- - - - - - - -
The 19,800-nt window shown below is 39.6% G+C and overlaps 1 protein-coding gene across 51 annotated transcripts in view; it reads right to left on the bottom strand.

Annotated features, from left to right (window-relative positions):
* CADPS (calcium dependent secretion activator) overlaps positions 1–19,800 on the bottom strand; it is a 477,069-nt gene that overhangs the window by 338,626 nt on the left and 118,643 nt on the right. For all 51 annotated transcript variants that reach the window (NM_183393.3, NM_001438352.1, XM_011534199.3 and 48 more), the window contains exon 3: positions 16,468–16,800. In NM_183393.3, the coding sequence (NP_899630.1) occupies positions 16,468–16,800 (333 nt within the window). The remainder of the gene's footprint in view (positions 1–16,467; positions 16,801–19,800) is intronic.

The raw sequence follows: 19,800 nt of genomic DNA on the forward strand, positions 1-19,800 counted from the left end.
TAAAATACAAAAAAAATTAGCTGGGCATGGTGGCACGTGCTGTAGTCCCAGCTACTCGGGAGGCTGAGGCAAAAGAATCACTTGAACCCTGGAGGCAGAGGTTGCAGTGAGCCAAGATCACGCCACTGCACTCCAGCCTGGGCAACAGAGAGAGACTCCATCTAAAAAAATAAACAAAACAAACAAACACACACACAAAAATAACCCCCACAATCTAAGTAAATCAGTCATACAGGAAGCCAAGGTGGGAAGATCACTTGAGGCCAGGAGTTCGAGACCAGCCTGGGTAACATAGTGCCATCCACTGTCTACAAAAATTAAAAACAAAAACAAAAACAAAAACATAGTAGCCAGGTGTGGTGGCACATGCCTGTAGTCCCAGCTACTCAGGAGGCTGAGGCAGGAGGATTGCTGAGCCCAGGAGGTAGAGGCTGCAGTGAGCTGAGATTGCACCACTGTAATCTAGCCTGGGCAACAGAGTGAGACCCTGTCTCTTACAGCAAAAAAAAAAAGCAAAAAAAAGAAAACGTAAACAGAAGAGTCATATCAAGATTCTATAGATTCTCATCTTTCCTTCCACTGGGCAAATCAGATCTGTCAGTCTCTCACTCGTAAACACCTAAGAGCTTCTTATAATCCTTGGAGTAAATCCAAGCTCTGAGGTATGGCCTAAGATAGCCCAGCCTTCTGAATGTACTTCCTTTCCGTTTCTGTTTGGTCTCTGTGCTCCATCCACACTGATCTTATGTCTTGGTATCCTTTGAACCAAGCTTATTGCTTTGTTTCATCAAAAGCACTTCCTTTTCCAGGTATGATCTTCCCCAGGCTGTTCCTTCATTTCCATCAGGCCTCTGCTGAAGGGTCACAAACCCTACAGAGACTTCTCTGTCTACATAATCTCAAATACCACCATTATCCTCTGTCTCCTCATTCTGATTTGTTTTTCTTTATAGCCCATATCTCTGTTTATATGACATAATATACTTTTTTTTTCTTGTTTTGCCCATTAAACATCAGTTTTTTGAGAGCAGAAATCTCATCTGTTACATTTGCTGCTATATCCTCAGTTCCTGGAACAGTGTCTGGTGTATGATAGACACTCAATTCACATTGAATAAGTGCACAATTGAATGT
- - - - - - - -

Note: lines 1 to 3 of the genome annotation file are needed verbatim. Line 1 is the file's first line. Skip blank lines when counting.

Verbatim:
The 19,800-nt window shown below is 39.6% G+C and overlaps 1 protein-coding gene across 51 annotated transcripts in view; it reads right to left on the bottom strand.

Annotated features, from left to right (window-relative positions):
* CADPS (calcium dependent secretion activator) overlaps positions 1–19,800 on the bottom strand; it is a 477,069-nt gene that overhangs the window by 338,626 nt on the left and 118,643 nt on the right. For all 51 annotated transcript variants that reach the window (NM_183393.3, NM_001438352.1, XM_011534199.3 and 48 more), the window contains exon 3: positions 16,468–16,800. In NM_183393.3, the coding sequence (NP_899630.1) occupies positions 16,468–16,800 (333 nt within the window). The remainder of the gene's footprint in view (positions 1–16,467; positions 16,801–19,800) is intronic.